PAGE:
This land of mine, with its entire vicariate, has her origins in the ancient ruins of Suasa, the royal city of the Senonians”. This is how the local historian Francesco Seta opens his discourse about the origins of Mondavio, in a speech published in the long gone 1632 by the Academic Palustro Infecondo. During the Roman Age, the territory was part of the “Municipium Suasa” (Regio IV Umbriae). During the Middle Ages, Mondavio belonged to the Pentapolis of Ravenna. Later on, it seems that the territory where the town was to be built, was conceded as a feudal plot of land by the Emperor Henry IV to the Ubaldini(1196). It then came to be part of the Church State. After being appointed as an administrative center with the jurisdiction of twenty-four castles, the city underwent by cession the domination of the Malatesta,of Alessandro Piccolomini,of Giovanni della Rovere(son-in-law of the great Federico of Montefeltro), of Lorenzo de’ Medici, of the city of Fano and again of the della Rovere family until 1631, the year of the definitive transfer of the Dukedom of Urbine to the Holy See. The Vicariate of Mondavio, being an intersecting point between the territory of Urbino and Senigallia, was to become the welding point between the noble family of the Montefeltro and the della Rovere. Apparently decentralized, Mondavio becomes in the following years a key center for an ingenious system of fortifications, an administrative center of culture and commerce, the center of a vast vicariate overlooking the numerous castles that fell under her jurisdiction. Even today, the town, enclosed as it is within its ancient wall boundaries, protected by a mighty fortress, mantains the vestige of a glorious past in the palaces and in the churches.

Art and monuments

The “Rocca” was designed by the Senese architect Francesco di Giorgio Martini, his patron being Giovanni della Rovere, Federico da Montefeltro’s son-in-law. The fortress was built between 1482 and 1492. The “Rocca” is a marvellous and unique document of the innovatory genius of Martini, who reformed fifteenth century techniques applied to the construction of military fortresses. He took into consideration the new structures that were required after the invention of gunpowder.

We learn from an essay on architecture written by Giorgio Martini that the “Rocca” consist of…”A tall and massive watchtower situated in the market place, which is a protection against the enemy assaults, and next to it, the lord’s chamber (never built), an oval shape watchtower in the middle of which runs the street with a draw bridge and an extension-walling on each side, an octagonal tower ( of which each wall is irregular and of a spiral shape). It is here that the chamber of the Castellano( the guardian) may be found. All these constructions are then enclosed within a circle shaped as a pentagon. The whole complex is planned in such a way that…the “Rocca” should represent the main limb of the city body, just as the head is the principal member of the body”. Among the thousands of other fortresses, Martini’s “Rocca” is to be considered the greatest monument of Italy’s fortification art (Corrado Maltese) or the most elevated witness to the diligence of its designer (Marco Dezzi Bardeschi). Therefore, it is relevant to note, even if just passing, that one of the most peculiar aspects of the “Rocca” in Mondavio is the majestic relief that one can notice in its extraordinary geometrical virtuosity, although many of his designs had never been realized, but only graphically proposed in his Tractate. Here, in the city of Mondavio, we stand before and extraordinary architectonic poem, built as a bastion for war-machines, but which, as we know, has never fired or received any bombards. We are amazed before the free inventiveness of such obvious ingeniousness! The architectonic pretext was that of offering little hope to the deadly blows of the bombards, rather than contrasting them with thick walls. Here in Mondavio, in the massive tower of the castle guardian Francesco had realized in a very unique way for Renaissance architecture (civil, military or religious) those very same geometric structures which “design cannot reproduce” , which would be studied analytically two centuries later by Descartes(1596-1650), and later graphically represented by the count Gaspard Monge(1746-1818). Indeed, in Martini’s Tractate, we may find analogical references to the invention of Mondavio, especially with regard to the helicoids surfaces of the castle guardian’s tower: we find the references interspersed, here and ehere, on papers that illustrate some machines designed to lift water or in some details of fireplaces, or even more explicitly, within two pages of Saluzziano’s codex, where helmets shields of various shapes are designed with remarkable graphic mastery, showing the flexing, the spatial shades and outlines of the surfaces.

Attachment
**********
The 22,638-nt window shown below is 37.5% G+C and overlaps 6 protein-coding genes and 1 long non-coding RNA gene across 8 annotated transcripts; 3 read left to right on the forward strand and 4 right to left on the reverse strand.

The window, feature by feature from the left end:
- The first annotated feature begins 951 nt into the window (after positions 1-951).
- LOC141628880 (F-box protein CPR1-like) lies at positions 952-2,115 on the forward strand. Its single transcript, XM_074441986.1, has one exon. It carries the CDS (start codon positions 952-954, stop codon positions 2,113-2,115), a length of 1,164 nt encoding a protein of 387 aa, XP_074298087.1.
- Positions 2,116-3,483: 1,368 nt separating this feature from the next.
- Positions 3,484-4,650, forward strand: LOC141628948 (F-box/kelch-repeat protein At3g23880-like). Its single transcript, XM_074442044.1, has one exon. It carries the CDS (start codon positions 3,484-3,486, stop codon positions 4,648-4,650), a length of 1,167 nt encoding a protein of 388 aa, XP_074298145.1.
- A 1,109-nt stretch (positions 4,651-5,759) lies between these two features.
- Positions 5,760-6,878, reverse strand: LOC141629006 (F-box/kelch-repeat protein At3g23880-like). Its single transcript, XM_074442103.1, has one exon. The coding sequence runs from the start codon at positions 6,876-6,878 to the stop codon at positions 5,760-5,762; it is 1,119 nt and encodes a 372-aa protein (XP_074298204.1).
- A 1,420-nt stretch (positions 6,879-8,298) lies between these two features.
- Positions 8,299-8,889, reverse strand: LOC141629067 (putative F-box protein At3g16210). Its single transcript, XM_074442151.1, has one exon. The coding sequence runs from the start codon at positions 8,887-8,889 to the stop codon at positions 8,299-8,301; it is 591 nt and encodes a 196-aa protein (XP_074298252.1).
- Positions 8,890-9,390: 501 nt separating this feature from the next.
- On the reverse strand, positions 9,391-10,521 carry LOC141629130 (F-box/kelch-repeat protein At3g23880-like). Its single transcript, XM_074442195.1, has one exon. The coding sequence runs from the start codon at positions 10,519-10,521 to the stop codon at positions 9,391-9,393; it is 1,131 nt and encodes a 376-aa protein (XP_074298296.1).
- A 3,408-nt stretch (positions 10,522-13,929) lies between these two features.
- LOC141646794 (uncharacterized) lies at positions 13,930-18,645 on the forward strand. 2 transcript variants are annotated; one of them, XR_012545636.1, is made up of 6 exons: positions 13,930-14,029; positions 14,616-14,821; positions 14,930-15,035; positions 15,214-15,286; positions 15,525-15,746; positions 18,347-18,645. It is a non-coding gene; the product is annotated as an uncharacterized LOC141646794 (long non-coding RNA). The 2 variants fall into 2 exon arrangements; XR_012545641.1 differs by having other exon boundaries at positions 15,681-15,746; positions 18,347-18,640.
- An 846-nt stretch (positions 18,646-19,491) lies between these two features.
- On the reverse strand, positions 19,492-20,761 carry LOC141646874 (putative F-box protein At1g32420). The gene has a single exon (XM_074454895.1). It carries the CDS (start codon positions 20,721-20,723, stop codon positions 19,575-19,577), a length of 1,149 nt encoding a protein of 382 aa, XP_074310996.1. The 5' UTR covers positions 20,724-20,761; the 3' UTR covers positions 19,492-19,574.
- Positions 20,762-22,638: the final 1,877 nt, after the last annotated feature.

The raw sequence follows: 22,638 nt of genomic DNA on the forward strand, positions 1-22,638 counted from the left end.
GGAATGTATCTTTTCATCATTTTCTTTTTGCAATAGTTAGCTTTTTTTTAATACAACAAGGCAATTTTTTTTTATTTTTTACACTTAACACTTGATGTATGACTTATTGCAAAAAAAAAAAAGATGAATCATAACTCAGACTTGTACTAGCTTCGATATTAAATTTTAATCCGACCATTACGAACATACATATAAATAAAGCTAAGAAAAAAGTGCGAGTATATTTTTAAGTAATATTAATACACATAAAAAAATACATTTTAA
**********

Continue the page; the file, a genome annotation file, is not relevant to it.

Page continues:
THE TOWNHALL AND THE COUNCIL-HALL, facing the principal square of the town, preserve in the council chamber the coat of arms of some of the neighbouring communes that were once castles of the Vicariate. one can also admire the frescos on the ceilings and the “Madonna con Bambino” by Carlo da Camerino (1410-1420).